tony b and what he means to me

This, dear reader, is a story for anyone who is feeling lost and looking to be inspired. It is different content than what you are used to seeing here. But I hope you'll find inspiration from it, still. The world lost two amazingly creative people this month, and it left me feeling a bit lost. So, I wanted to do something about it. For me, that’s writing. I hope that after reading this you feel like you have gained a new friend in this crazy, creative, world we inhabit …

tony b.jpeg


When I was 14, I had my first boyfriend. That boyfriend had a best friend named Tom. And Tom was a mystery to me. Long haired, greasy, punk-band rocker, he had seen more in his fresh 15 years than most see in their whole old life. Gang violence, mob activity, alcohol, drug use, addiction, depression … the list was long.

Safely from my parent’s upstairs computer room, I learned about his life. We would chat on AIM and he would tell me about the music he was writing, the friends who had just been killed, and how sad he was. I’m not sure why he told me all this, but he really opened up. And I felt like we were good friends. I was happy to be there for him, whatever he needed.

Then one day after track practice, my sister was driving me home when a horrible, indescribable feeling washed over me. I had two missed calls from my boyfriend and I couldn’t get a hold of him when I tried to call back. Soon, I got home and logged onto to AIM to see if I could catch him there. Almost instantly the words, “Have you heard?”, popped onto the screen. Confused and a bit scared I just typed out, “No.”

My boyfriend went on to explain that the police had just found Tom in the park near my house. He had used his dad’s hand gun. It was all over.

I have never felt that kind of grief before. And I would be lying if I said I went on living the same way after that.


Suicide has been a storyline that has haunted me throughout my entire life. Maybe it has for you, too?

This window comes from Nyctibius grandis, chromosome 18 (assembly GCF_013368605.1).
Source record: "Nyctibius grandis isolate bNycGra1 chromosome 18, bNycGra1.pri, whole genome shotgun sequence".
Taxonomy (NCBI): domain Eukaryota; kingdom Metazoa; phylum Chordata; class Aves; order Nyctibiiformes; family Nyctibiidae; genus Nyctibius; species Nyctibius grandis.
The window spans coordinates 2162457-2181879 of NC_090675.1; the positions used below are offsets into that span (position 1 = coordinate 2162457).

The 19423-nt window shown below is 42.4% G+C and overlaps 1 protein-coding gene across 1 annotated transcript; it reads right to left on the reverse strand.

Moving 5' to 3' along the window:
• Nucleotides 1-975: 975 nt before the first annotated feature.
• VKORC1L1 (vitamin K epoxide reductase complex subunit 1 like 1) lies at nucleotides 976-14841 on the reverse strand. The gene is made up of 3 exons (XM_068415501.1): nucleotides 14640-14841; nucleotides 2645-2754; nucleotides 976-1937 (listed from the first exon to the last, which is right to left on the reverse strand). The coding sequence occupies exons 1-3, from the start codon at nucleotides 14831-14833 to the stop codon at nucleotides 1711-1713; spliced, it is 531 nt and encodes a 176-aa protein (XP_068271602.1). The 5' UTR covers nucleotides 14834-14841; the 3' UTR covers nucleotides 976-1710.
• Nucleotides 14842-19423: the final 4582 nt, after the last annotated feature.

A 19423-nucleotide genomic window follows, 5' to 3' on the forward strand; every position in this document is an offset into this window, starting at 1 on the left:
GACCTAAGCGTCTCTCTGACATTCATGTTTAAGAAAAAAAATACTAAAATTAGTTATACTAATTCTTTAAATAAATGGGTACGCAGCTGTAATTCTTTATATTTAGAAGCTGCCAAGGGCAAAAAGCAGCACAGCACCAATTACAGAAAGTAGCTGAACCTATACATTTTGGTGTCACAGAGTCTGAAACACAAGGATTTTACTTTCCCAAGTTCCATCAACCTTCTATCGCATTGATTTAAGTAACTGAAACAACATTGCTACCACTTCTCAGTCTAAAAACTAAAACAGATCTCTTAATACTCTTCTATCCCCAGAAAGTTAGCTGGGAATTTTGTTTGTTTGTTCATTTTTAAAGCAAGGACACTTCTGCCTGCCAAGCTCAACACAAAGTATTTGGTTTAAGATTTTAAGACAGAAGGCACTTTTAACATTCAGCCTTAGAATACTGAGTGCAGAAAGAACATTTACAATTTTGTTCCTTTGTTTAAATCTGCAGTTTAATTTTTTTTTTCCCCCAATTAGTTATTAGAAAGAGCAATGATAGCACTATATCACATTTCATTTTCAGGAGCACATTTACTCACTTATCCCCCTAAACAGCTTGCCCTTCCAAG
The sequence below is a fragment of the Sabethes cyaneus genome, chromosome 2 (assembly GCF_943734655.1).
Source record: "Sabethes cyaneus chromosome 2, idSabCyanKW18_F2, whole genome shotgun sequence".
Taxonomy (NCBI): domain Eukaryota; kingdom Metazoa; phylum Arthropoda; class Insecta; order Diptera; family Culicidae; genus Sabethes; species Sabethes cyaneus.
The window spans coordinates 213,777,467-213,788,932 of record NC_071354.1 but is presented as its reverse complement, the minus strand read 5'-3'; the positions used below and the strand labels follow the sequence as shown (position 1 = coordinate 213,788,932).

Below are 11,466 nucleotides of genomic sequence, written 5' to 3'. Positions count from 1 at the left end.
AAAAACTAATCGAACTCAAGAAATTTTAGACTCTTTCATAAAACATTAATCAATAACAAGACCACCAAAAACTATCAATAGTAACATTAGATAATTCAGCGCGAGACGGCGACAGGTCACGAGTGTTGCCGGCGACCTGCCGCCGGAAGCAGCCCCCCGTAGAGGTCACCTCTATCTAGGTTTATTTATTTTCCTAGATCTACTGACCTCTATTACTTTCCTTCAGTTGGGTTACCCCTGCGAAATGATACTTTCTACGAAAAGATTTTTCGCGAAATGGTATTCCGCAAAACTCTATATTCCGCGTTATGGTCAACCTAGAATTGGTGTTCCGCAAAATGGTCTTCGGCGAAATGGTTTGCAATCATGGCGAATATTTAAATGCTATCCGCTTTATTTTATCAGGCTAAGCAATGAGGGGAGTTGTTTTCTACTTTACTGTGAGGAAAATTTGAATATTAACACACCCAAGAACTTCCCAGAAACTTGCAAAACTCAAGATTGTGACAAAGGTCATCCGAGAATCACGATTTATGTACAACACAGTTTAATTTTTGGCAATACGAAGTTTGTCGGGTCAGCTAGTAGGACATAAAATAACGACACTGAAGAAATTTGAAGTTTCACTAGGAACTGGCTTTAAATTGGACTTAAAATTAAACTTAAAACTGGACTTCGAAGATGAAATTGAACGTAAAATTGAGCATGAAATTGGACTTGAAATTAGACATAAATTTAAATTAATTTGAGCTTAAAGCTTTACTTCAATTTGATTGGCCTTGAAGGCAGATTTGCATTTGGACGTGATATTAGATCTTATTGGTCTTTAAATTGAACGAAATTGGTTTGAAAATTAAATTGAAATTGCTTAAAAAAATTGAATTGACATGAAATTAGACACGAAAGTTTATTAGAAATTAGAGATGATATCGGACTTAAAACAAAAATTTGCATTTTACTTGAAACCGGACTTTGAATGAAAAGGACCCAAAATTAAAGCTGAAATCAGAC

After Tom, another friend wrote me a note in which he explained that he was going to drive his car off the road. Upon reading this, I ran to the counselor and got him help right away. (Hopefully it was helpful …) About a year later, a girl sleeping in the cabin next to me at summer camp cut her wrists, deep. I was one of the people who got her help. Then, in college, a different boyfriend told me that he was hospitalized and put under suicide watch a few months before we started dating. Later, a resident jumped off the top of one of the dorms on campus while I was a Resident Advisor.

Stories of friends in different cities, brothers of friends, and parents far away, seem to constantly flood my conversations. My fiancé’s uncle made his own exit a couple years ago. And then another family member did the same just a few months ago. Through it all, I have also watched as dozens of public figures left by their own hand.

Side Note: As I write all this out, a huge lump has cemented itself in my throat. Being affected by suicide doesn’t stop hurting. You just learn to accept the lump. And if you’ve been affected by suicide, I want you to know that you are not alone. Whatever you are feeling, or have felt in the past, you are not alone.



Fast forward to last week … Kate Spade was an artist I have admired from a distance for many years. She was a smart business woman, full of grit. I was sad for a moment, but I didn’t let that grief in after I heard of her departure. I just couldn’t.